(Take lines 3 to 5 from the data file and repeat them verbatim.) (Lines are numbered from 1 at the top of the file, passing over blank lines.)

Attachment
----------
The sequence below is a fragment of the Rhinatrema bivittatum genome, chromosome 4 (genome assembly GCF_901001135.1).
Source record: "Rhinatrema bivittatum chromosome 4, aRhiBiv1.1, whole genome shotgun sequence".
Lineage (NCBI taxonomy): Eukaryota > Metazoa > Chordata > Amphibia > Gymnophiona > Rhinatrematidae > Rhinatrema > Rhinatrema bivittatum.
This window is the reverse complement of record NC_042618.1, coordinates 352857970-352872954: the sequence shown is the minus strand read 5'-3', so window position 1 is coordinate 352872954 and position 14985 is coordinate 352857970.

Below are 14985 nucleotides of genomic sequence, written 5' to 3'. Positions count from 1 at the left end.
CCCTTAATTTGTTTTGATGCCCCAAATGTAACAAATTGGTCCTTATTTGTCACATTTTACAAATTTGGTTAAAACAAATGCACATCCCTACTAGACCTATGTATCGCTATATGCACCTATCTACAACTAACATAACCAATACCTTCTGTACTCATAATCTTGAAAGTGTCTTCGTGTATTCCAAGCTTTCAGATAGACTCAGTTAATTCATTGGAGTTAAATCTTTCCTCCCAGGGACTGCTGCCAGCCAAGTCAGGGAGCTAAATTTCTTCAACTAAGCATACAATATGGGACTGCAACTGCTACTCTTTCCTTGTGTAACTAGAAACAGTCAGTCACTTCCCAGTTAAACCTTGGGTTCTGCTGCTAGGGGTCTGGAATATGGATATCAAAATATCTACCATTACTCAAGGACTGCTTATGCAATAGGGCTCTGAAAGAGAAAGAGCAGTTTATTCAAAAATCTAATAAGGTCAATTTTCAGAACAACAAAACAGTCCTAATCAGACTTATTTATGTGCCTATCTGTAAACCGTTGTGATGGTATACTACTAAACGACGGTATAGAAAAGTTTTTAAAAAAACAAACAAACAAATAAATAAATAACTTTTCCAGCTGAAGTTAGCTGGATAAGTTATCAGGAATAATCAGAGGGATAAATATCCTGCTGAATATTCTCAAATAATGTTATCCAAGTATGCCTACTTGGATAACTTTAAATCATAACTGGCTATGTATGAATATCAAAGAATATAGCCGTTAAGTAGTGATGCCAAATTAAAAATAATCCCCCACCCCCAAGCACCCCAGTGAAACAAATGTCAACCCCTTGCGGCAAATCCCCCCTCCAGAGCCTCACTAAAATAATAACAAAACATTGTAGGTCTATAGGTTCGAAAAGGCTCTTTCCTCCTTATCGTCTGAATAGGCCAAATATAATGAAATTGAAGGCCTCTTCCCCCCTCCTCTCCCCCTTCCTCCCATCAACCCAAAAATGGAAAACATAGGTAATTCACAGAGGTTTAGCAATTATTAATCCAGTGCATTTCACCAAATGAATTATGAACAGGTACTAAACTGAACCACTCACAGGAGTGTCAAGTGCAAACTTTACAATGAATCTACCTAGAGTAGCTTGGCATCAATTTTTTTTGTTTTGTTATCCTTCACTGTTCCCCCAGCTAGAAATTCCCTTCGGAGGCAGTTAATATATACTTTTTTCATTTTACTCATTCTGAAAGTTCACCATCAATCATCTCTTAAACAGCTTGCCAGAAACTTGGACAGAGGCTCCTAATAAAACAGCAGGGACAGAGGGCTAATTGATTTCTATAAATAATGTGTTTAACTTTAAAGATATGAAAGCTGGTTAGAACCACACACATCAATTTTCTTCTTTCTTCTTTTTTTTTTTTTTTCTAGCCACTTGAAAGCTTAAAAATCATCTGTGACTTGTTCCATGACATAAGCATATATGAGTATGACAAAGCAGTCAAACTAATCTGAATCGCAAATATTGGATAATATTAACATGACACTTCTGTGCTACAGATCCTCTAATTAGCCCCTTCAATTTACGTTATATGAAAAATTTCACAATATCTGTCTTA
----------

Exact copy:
Lineage (NCBI taxonomy): Eukaryota > Metazoa > Chordata > Amphibia > Gymnophiona > Rhinatrematidae > Rhinatrema > Rhinatrema bivittatum.
This window is the reverse complement of record NC_042618.1, coordinates 352857970-352872954: the sequence shown is the minus strand read 5'-3', so window position 1 is coordinate 352872954 and position 14985 is coordinate 352857970.

Below are 14985 nucleotides of genomic sequence, written 5' to 3'. Positions count from 1 at the left end.